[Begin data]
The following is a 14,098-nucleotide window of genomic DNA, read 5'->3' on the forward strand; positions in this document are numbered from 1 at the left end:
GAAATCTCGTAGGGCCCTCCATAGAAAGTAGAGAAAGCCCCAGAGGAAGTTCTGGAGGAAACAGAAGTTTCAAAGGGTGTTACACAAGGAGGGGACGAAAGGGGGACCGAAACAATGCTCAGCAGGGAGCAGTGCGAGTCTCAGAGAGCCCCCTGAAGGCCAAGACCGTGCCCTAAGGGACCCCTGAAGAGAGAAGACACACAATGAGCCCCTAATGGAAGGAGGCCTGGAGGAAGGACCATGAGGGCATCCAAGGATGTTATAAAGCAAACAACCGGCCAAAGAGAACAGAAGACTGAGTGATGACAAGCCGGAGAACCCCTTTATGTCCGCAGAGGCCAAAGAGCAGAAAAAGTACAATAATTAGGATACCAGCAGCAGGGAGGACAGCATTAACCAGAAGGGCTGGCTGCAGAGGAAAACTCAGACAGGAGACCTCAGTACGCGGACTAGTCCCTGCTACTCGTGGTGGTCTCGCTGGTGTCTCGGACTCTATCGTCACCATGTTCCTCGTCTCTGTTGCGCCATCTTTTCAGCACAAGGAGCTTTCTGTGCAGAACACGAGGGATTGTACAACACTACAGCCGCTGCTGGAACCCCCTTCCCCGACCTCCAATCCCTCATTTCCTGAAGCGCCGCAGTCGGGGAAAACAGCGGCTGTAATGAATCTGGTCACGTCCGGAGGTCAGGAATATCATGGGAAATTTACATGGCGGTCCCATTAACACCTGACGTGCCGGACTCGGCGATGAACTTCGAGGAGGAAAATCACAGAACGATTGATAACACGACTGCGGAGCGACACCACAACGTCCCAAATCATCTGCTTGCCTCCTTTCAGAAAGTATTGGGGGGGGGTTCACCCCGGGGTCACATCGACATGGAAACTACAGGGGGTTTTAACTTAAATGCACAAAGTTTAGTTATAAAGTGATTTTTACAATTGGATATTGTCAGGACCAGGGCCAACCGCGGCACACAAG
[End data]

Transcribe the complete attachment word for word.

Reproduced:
The following is a 14,098-nucleotide window of genomic DNA, read 5'->3' on the forward strand; positions in this document are numbered from 1 at the left end:
GAAATCTCGTAGGGCCCTCCATAGAAAGTAGAGAAAGCCCCAGAGGAAGTTCTGGAGGAAACAGAAGTTTCAAAGGGTGTTACACAAGGAGGGGACGAAAGGGGGACCGAAACAATGCTCAGCAGGGAGCAGTGCGAGTCTCAGAGAGCCCCCTGAAGGCCAAGACCGTGCCCTAAGGGACCCCTGAAGAGAGAAGACACACAATGAGCCCCTAATGGAAGGAGGCCTGGAGGAAGGACCATGAGGGCATCCAAGGATGTTATAAAGCAAACAACCGGCCAAAGAGAACAGAAGACTGAGTGATGACAAGCCGGAGAACCCCTTTATGTCCGCAGAGGCCAAAGAGCAGAAAAAGTACAATAATTAGGATACCAGCAGCAGGGAGGACAGCATTAACCAGAAGGGCTGGCTGCAGAGGAAAACTCAGACAGGAGACCTCAGTACGCGGACTAGTCCCTGCTACTCGTGGTGGTCTCGCTGGTGTCTCGGACTCTATCGTCACCATGTTCCTCGTCTCTGTTGCGCCATCTTTTCAGCACAAGGAGCTTTCTGTGCAGAACACGAGGGATTGTACAACACTACAGCCGCTGCTGGAACCCCCTTCCCCGACCTCCAATCCCTCATTTCCTGAAGCGCCGCAGTCGGGGAAAACAGCGGCTGTAATGAATCTGGTCACGTCCGGAGGTCAGGAATATCATGGGAAATTTACATGGCGGTCCCATTAACACCTGACGTGCCGGACTCGGCGATGAACTTCGAGGAGGAAAATCACAGAACGATTGATAACACGACTGCGGAGCGACACCACAACGTCCCAAATCATCTGCTTGCCTCCTTTCAGAAAGTATTGGGGGGGGGTTCACCCCGGGGTCACATCGACATGGAAACTACAGGGGGTTTTAACTTAAATGCACAAAGTTTAGTTATAAAGTGATTTTTACAATTGGATATTGTCAGGACCAGGGCCAACCGCGGCACACAAG